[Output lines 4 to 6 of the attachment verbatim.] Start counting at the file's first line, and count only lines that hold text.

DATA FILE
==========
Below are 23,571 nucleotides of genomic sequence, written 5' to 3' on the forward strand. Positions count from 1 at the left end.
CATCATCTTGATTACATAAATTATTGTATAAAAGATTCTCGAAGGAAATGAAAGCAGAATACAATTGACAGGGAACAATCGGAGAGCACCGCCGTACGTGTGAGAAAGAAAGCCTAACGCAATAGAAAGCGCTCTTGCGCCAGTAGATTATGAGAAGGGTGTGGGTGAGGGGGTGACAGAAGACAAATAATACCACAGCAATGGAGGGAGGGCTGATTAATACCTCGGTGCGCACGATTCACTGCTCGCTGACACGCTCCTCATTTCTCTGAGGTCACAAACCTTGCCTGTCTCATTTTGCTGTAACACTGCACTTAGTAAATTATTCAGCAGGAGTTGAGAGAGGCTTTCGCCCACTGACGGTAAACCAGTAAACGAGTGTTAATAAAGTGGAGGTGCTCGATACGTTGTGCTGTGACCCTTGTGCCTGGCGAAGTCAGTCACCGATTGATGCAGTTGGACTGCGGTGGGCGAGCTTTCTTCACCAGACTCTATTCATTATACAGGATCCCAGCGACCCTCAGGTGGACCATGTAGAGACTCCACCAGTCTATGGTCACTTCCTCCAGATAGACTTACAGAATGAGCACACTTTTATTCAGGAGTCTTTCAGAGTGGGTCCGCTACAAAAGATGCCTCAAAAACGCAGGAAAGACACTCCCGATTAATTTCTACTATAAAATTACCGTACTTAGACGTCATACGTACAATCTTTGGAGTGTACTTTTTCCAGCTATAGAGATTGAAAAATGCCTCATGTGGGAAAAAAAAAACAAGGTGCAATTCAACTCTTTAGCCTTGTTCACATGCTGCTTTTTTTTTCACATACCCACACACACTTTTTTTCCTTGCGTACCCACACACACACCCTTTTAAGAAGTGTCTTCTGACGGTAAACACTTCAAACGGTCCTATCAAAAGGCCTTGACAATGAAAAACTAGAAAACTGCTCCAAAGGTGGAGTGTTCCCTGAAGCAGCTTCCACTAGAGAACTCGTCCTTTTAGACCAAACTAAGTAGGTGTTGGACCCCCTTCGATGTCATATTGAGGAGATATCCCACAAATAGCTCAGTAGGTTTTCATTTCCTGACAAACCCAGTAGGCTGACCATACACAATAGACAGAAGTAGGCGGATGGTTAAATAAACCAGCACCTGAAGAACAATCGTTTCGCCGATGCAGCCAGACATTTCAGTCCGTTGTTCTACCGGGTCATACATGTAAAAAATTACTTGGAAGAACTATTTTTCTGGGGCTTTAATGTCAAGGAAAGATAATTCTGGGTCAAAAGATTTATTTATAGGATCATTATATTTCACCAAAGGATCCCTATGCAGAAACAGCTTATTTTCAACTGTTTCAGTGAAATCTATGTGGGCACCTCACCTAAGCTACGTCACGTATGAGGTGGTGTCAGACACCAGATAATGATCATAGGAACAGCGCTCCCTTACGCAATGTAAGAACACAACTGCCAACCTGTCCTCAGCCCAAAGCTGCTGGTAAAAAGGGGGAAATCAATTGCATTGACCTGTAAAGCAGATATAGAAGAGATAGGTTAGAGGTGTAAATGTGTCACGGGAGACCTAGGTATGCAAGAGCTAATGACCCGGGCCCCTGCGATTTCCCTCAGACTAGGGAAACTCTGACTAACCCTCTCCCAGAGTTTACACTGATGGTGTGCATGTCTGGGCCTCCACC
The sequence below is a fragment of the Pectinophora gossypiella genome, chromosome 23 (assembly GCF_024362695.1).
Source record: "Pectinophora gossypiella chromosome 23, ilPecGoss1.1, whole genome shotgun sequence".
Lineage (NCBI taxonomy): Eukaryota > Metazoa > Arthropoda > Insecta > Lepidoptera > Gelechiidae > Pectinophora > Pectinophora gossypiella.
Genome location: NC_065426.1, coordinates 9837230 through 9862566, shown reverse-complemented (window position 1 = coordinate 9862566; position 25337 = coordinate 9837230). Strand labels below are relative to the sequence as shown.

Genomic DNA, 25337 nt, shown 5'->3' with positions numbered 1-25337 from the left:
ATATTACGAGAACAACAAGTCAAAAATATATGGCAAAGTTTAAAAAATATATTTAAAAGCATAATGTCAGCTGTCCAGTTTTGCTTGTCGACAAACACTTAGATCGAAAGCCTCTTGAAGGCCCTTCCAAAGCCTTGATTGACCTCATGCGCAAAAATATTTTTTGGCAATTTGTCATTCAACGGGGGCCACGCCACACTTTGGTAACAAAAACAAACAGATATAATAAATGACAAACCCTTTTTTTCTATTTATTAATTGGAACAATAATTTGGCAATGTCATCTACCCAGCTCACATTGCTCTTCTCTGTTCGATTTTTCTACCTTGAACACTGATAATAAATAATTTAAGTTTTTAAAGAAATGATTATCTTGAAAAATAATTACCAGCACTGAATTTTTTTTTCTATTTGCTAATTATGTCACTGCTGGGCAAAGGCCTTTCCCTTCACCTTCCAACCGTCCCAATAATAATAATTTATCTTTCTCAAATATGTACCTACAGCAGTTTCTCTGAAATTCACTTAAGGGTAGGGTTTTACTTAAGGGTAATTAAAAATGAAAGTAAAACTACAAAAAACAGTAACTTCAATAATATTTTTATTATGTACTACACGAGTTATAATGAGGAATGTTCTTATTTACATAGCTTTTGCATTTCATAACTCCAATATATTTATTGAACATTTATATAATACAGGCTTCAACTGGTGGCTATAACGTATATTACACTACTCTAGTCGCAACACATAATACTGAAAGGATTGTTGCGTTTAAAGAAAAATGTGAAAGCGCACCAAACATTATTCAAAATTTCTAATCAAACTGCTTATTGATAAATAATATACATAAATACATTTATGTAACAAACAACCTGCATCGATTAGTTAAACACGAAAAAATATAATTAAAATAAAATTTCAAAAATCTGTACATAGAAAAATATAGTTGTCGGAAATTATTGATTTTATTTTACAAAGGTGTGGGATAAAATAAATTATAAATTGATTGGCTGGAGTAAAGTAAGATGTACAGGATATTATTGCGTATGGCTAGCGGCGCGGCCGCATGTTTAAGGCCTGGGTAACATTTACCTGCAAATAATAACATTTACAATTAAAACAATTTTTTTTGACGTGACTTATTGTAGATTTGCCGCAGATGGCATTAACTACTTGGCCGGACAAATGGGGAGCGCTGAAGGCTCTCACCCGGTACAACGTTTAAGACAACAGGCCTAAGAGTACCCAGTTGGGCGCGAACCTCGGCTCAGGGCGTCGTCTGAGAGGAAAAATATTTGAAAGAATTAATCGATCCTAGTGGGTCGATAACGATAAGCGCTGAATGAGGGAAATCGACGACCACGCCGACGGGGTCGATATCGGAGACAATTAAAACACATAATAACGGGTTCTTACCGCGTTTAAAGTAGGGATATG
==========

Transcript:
Source record: "Pectinophora gossypiella chromosome 23, ilPecGoss1.1, whole genome shotgun sequence".
Lineage (NCBI taxonomy): Eukaryota > Metazoa > Arthropoda > Insecta > Lepidoptera > Gelechiidae > Pectinophora > Pectinophora gossypiella.
Genome location: NC_065426.1, coordinates 9837230 through 9862566, shown reverse-complemented (window position 1 = coordinate 9862566; position 25337 = coordinate 9837230). Strand labels below are relative to the sequence as shown.